William Fèvre

William Fèvre is a relatively young yet very renowned producer from Chablis, a village in the region of Burgundy that is well known for its tradition for white wine.

The domain was founded in 1959 and is widely considered one of the most important producers of Chardonnay worldwide.

A Taste of William Fèvre

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The winegrowing family of Fèvre has been established in Chablis since 1750, but the first 7 hectares vineyards of the estate, as we know it today, was planted by Maurice (William’s father) in the 1930s.

The birth date of the brand William Fèvre is actually the vintage of 1959.

In the 1960s and 1970s, the estate went through a time of profound renovation and expansion of the domain. At the beginning of the 1980s, William Fèvre tied its name to Chablis even further with its involvement and commitment to the defence of the area, a role that now has worldwide recognition.

In 1998, the domain was acquired by the Henriot family and the newly appointed director was Didier Séguier, a highly talented winemaker that had built his experience in Beaune at Bouchard Père & Filsestate. Despite being part of a big group involved in many different wine regions, William Fèvre always wanted to hold on to its roots. Respecting the region’s environment and sticking to traditional practices are still deeply held values, which are now enhanced with modern technologies and long term vision, as requested by today’s fine wine industry.

It is believed the connection between this element of tradition and modernity is one of the reasons why William Fèvre wines bring an element of vitality with them, while still representing arguably one of the purest expressions of Chablis.

In 2018, director Didier Séguier won the “White Winemaker of the Year” award.

William Fèvre is not only one of the biggest land owners in Chablis, but also the owner of some of its finest vineyards. Out of the 76 hectares of the domain, about 40% are either Premier Cru, about 16 hectares, or Grand Cru, just under 15 hectares.

According to 2016 figures shared by the domaine, the average yearly production is about 580,000 bottles. In terms of sales, William Fèvre produces and sells 1.9M bottles, with accounted revenues of about 18 million euros.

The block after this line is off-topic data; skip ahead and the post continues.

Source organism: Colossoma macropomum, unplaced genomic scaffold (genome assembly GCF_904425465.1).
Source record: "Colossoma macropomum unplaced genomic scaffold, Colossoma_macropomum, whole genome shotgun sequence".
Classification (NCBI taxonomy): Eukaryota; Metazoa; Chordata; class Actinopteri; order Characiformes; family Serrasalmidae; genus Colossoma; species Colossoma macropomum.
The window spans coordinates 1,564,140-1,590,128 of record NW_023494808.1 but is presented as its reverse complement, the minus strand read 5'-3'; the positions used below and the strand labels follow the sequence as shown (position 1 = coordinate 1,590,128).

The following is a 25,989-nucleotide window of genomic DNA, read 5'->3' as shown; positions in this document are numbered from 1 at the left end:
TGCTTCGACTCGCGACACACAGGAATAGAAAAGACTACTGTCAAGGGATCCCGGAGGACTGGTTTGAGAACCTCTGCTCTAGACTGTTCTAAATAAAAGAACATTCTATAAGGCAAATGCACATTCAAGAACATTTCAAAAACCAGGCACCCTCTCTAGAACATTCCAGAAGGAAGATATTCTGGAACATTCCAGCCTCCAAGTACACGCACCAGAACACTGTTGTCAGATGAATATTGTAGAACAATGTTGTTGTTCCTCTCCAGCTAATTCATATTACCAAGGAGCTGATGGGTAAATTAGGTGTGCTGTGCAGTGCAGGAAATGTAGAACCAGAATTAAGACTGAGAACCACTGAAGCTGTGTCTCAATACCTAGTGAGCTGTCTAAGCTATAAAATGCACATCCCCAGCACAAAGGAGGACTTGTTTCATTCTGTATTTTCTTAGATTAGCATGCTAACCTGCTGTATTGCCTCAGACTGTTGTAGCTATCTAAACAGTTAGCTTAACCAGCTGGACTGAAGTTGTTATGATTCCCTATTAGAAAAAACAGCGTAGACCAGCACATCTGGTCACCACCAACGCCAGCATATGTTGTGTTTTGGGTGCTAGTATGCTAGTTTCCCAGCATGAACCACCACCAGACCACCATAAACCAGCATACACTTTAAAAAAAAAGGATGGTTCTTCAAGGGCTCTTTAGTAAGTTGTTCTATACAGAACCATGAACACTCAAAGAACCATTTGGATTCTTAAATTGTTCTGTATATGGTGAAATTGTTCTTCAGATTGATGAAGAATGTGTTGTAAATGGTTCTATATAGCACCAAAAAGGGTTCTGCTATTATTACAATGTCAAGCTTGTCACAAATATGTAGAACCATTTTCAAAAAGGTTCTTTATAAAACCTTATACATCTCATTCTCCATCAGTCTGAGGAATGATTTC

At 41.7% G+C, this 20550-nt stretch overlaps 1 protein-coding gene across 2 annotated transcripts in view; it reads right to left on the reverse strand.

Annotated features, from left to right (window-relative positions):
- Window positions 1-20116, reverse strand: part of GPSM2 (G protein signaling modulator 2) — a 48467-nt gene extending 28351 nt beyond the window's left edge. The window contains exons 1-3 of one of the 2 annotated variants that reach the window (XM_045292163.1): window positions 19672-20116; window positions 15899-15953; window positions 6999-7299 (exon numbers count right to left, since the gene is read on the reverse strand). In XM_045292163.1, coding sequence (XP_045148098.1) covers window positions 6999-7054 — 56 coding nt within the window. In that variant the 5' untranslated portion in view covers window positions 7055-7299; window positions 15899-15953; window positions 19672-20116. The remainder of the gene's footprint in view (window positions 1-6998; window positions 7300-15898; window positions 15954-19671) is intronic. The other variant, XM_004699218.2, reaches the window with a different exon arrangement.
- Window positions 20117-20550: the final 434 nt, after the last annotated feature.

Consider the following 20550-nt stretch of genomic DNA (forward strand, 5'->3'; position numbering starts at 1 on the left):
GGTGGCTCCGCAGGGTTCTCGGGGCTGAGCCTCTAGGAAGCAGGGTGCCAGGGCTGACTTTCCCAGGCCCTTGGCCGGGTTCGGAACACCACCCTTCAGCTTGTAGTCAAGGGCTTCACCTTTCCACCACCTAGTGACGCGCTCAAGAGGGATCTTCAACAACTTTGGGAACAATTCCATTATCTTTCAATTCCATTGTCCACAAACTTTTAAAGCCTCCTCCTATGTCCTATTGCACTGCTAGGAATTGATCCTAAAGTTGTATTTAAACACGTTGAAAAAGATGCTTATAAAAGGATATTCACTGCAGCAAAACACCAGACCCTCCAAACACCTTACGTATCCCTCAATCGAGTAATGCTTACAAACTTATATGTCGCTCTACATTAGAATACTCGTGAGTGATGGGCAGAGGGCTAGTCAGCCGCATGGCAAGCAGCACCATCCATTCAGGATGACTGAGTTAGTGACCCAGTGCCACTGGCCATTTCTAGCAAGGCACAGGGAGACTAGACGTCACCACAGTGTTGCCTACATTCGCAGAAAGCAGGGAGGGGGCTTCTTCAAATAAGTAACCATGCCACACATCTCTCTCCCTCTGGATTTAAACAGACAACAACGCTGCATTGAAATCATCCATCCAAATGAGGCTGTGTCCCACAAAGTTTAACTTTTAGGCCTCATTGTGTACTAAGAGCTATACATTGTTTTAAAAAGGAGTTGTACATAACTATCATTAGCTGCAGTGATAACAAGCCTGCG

Export represents about 75% of the total, with only 25% dedicated to the local French market. The most important Countries for William Fèvre exportations are Japan, United States, United Kingdom and Canada.

Chardonnay is the flagship grape cultivated in William Fèvre vineyards, to the point where the domain’s association is thought of as an example of excellence.

The grapes are handpicked during harvest, with a rigorous sorting for both Premier and Grand Cru parcels. There are limitations for yields to preserve the quality of the final product and the vines have been cultivated for organic methods and techniques over many years.

Traditionally, new French oak barrels were used in the domain. However, today’s profile sees barrels being, on average, six years old so as not to tamper with the freshness and minerality that is quintessential to Chablis wines.

Since 2005, agglomerate cork closures were adopted to avoid the perennial problem for Burgundy white wines: premature oxidation.

Terroir is key in all winemaking and possibly one of the most unique features of William Fèvre is the soil of the vineyards. The alternation of marl and marly limestone translates into minerality and freshness, which is almost entirely unique to Chablis wines.

The Les Clos Grand Cru plot in particular has white, stony soil with high levels of limestone and clay. This results in a well-drained site, which is perfectly suited to viticulture, forcing the vines to reach deep into the limestone for water. This is often considered the reason for the intense minerality in Les Clos wines.

According to wine director Didier Séguier, William Fèvre customers are young, working, urban wine drinkers, who are influencers between 35 and 50 years of age. Also, the wines seem to attract young, modern women with an interest in fine dining and travel.

As William Fèvre owns a variety of plots, the profile of wines from the domain can be quite broad, from the full-bodied and rounded qualities of Bougros, to the lively, fresh and floral tones of Vaudesir.

The specific winemaking of the estate aims to deliver a richness that highlights aromatic purity and minerality. This allows wine to maintain its unique character and express the differences across, not only different plots, but various vintages.

In terms of flavours, William Fèvre wines are renowned for fresh fruit, white flowers and citrus. Despite the abundance, the balance tends to perfection, with a unique expression of freshness and elegance that is suited for enjoying and sharing.

Typically speaking, the wines of Les Clos are generally more powerful and intense than the other Grand Cru vineyards, often associated with ripe stone fruit, orange peel and honey.

For you, we selected a 2004 William Fevre Les Clos, Chablis Grand Cru.